The march to the exits at major European fashion labels continued Thursday with the announcement that Lucas Ossendrijver, the men’s wear designer at Lanvin, had departed after 14 years.
Mr. Ossendrijver was a survivor from a dream team assembled in Lanvin’s post-millennium heyday when Alber Elbaz, as creative director of women’s wear, brought luster — if not always relevance — back to a storied brand founded in Paris by Jeanne Lanvin in 1889.
Creative differences were as usual cited when Mr. Elbaz was abruptly ousted in October 2015, after disagreements about the brand’s direction with the former majority shareholder Shaw-Lan Wan.
Since that announcement, the revolving door has kept spinning. Mr. Elbaz’s successor, Bouchra Jarrar, departed after 16 months (and declining sales), followed by Olivier Lapidus, who left the label in March after a mere two seasons and barely a month after the luxury house had been acquired by Fosun International.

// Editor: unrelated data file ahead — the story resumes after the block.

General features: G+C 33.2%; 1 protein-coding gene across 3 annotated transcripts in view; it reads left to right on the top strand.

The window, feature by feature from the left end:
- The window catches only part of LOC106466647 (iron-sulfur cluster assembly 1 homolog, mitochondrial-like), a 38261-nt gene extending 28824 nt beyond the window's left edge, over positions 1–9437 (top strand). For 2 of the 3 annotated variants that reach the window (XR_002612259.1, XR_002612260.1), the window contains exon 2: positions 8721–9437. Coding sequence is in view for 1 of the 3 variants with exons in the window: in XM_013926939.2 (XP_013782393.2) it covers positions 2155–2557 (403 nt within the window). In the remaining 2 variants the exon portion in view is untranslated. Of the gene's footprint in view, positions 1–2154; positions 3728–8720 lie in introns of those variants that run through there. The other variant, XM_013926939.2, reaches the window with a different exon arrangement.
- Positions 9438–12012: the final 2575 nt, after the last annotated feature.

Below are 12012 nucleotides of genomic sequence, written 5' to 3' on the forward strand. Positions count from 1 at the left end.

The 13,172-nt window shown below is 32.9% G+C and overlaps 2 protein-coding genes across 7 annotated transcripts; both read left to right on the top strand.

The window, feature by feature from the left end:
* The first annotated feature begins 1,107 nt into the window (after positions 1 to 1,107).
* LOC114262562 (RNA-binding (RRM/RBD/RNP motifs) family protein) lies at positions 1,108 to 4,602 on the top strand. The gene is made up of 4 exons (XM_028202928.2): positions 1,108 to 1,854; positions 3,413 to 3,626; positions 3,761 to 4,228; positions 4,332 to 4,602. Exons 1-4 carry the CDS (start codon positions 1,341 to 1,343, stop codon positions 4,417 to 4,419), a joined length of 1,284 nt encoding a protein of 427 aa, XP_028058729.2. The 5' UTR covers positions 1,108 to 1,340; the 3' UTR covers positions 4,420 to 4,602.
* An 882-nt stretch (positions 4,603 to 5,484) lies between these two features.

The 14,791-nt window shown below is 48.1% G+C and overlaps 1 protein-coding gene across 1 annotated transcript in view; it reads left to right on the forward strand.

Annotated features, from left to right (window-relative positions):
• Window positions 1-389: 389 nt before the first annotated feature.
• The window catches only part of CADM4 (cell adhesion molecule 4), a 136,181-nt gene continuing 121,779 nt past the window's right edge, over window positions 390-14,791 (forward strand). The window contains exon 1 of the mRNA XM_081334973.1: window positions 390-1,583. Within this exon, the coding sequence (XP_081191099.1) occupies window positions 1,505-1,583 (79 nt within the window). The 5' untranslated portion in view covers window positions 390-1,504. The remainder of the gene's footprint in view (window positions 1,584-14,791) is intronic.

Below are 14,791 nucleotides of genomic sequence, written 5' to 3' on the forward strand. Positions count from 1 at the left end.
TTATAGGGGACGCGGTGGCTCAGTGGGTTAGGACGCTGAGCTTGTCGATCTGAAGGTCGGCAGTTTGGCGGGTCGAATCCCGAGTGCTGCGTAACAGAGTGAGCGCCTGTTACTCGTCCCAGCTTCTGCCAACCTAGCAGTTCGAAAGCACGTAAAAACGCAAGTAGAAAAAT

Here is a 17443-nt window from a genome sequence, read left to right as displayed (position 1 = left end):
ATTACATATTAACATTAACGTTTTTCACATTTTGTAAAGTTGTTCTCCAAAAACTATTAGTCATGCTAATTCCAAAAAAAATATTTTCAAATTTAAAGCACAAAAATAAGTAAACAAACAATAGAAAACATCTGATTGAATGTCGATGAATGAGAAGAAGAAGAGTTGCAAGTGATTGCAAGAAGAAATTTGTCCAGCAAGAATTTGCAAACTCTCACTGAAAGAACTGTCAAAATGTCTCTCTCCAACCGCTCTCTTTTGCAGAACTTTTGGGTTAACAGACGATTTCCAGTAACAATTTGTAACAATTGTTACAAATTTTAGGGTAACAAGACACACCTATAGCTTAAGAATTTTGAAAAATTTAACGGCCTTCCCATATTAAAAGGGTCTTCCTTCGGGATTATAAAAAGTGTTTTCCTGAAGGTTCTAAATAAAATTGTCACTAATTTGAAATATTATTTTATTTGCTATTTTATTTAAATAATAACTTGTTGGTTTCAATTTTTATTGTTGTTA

Industry speculation that the company plans to combine its men’s and women’s divisions under a sole creative director (Bruno Sialelli, the former head of men’s wear design at Loewe, according to Women’s Wear Daily) demonstrates the allure of a business model deployed with phenomenal success at Gucci, where gender distinctions are blurred and what fortifies the bottom line is not apparel but accessories.
In praising the outgoing Mr. Ossendrijver, Lanvin’s chief executive, Jean-Philippe Hecquet, cited the very qualities that may have doomed him — or, in truth, any designer with greater gifts in the workroom than on social media.
Mr. Hecquet noted that over the course of a decade the quiet and workmanlike Dutch designer, who cut his teeth at Kenzo and Hedi Slimane’s Dior, had aided the house in forging “an era of elegant minimalism that eschewed trends.’’ While is true that Mr. Ossendrijver articulated an assured design vision for what Mr. Hecquet termed a “contemporary man,’’ what he seemingly failed to produce was the signature best-selling sneaker no designer can survive without.